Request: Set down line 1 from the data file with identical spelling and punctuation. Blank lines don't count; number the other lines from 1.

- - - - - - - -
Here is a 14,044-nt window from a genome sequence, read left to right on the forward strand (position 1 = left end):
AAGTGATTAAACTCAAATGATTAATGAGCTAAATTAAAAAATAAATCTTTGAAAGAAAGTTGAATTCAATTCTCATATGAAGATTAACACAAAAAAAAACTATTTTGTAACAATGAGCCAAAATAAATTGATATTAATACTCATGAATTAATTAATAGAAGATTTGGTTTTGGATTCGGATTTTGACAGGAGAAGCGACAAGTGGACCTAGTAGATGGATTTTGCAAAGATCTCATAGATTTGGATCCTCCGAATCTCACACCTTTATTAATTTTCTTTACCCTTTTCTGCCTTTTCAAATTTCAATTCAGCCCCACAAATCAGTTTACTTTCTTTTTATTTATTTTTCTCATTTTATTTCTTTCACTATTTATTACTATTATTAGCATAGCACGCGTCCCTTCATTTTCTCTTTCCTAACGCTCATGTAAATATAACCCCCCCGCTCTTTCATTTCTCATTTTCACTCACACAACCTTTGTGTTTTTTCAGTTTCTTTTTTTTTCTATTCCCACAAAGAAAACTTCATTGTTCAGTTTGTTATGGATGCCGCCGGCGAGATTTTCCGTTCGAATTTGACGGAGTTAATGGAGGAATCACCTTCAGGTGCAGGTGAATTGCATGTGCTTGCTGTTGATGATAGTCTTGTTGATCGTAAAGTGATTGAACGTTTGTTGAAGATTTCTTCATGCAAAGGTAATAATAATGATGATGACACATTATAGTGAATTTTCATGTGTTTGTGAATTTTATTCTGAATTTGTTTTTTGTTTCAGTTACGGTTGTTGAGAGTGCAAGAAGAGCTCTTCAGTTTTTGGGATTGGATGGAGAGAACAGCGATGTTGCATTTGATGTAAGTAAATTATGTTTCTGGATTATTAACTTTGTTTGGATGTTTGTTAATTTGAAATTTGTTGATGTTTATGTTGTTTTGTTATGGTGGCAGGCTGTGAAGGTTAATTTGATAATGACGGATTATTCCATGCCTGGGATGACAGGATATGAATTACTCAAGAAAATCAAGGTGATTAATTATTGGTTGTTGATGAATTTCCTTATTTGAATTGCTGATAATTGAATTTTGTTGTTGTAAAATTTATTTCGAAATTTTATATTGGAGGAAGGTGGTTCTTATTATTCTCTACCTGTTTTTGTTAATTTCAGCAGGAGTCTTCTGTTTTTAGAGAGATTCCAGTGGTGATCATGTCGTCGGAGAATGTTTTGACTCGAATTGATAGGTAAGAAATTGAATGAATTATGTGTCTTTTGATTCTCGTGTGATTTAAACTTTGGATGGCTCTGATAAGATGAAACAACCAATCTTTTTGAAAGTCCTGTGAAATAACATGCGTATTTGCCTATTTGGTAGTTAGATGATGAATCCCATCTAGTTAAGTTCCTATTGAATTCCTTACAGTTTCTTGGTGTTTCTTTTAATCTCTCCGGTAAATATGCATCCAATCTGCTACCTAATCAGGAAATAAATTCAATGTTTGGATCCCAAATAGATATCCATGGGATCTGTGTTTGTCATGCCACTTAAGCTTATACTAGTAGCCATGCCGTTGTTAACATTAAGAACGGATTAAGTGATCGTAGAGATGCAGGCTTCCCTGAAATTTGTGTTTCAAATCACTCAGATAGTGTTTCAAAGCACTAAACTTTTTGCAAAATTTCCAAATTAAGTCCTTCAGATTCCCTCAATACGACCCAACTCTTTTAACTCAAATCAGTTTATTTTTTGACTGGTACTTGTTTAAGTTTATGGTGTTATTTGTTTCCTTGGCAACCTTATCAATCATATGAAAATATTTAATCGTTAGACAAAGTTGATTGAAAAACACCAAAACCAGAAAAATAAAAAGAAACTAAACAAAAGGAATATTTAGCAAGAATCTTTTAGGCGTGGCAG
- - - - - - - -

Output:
Here is a 14,044-nt window from a genome sequence, read left to right on the forward strand (position 1 = left end):